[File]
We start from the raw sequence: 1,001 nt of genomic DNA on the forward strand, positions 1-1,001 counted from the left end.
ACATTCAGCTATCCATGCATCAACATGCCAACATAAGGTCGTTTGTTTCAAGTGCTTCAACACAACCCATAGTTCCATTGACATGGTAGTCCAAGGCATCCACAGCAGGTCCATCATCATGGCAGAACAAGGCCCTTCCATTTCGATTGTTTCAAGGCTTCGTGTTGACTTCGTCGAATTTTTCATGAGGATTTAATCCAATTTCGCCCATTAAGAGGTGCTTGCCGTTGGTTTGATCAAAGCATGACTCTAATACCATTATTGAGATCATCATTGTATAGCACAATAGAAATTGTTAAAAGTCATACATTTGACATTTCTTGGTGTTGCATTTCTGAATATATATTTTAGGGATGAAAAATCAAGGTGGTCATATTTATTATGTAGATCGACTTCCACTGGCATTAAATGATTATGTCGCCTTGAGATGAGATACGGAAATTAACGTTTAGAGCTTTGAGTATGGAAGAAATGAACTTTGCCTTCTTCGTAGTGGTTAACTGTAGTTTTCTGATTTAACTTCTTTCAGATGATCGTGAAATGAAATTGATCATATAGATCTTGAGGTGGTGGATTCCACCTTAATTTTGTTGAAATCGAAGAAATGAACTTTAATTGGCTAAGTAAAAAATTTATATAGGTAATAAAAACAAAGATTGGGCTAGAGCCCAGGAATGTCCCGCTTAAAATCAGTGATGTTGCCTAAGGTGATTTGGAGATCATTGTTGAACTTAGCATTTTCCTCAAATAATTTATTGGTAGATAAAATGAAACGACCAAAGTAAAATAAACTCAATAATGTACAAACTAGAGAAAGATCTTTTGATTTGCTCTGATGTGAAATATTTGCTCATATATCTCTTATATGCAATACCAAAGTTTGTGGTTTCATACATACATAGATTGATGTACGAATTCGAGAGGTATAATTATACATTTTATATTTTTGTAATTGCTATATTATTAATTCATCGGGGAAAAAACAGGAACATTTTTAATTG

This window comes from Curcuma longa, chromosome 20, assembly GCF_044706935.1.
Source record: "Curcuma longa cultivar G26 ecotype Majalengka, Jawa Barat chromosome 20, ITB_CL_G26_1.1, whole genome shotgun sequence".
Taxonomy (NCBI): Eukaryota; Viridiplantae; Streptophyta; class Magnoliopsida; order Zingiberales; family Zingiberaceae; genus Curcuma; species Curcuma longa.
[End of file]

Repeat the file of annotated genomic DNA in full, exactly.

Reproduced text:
We start from the raw sequence: 1,001 nt of genomic DNA on the forward strand, positions 1-1,001 counted from the left end.
ACATTCAGCTATCCATGCATCAACATGCCAACATAAGGTCGTTTGTTTCAAGTGCTTCAACACAACCCATAGTTCCATTGACATGGTAGTCCAAGGCATCCACAGCAGGTCCATCATCATGGCAGAACAAGGCCCTTCCATTTCGATTGTTTCAAGGCTTCGTGTTGACTTCGTCGAATTTTTCATGAGGATTTAATCCAATTTCGCCCATTAAGAGGTGCTTGCCGTTGGTTTGATCAAAGCATGACTCTAATACCATTATTGAGATCATCATTGTATAGCACAATAGAAATTGTTAAAAGTCATACATTTGACATTTCTTGGTGTTGCATTTCTGAATATATATTTTAGGGATGAAAAATCAAGGTGGTCATATTTATTATGTAGATCGACTTCCACTGGCATTAAATGATTATGTCGCCTTGAGATGAGATACGGAAATTAACGTTTAGAGCTTTGAGTATGGAAGAAATGAACTTTGCCTTCTTCGTAGTGGTTAACTGTAGTTTTCTGATTTAACTTCTTTCAGATGATCGTGAAATGAAATTGATCATATAGATCTTGAGGTGGTGGATTCCACCTTAATTTTGTTGAAATCGAAGAAATGAACTTTAATTGGCTAAGTAAAAAATTTATATAGGTAATAAAAACAAAGATTGGGCTAGAGCCCAGGAATGTCCCGCTTAAAATCAGTGATGTTGCCTAAGGTGATTTGGAGATCATTGTTGAACTTAGCATTTTCCTCAAATAATTTATTGGTAGATAAAATGAAACGACCAAAGTAAAATAAACTCAATAATGTACAAACTAGAGAAAGATCTTTTGATTTGCTCTGATGTGAAATATTTGCTCATATATCTCTTATATGCAATACCAAAGTTTGTGGTTTCATACATACATAGATTGATGTACGAATTCGAGAGGTATAATTATACATTTTATATTTTTGTAATTGCTATATTATTAATTCATCGGGGAAAAAACAGGAACATTTTTAATTG

This window comes from Curcuma longa, chromosome 20, assembly GCF_044706935.1.
Source record: "Curcuma longa cultivar G26 ecotype Majalengka, Jawa Barat chromosome 20, ITB_CL_G26_1.1, whole genome shotgun sequence".
Taxonomy (NCBI): Eukaryota; Viridiplantae; Streptophyta; class Magnoliopsida; order Zingiberales; family Zingiberaceae; genus Curcuma; species Curcuma longa.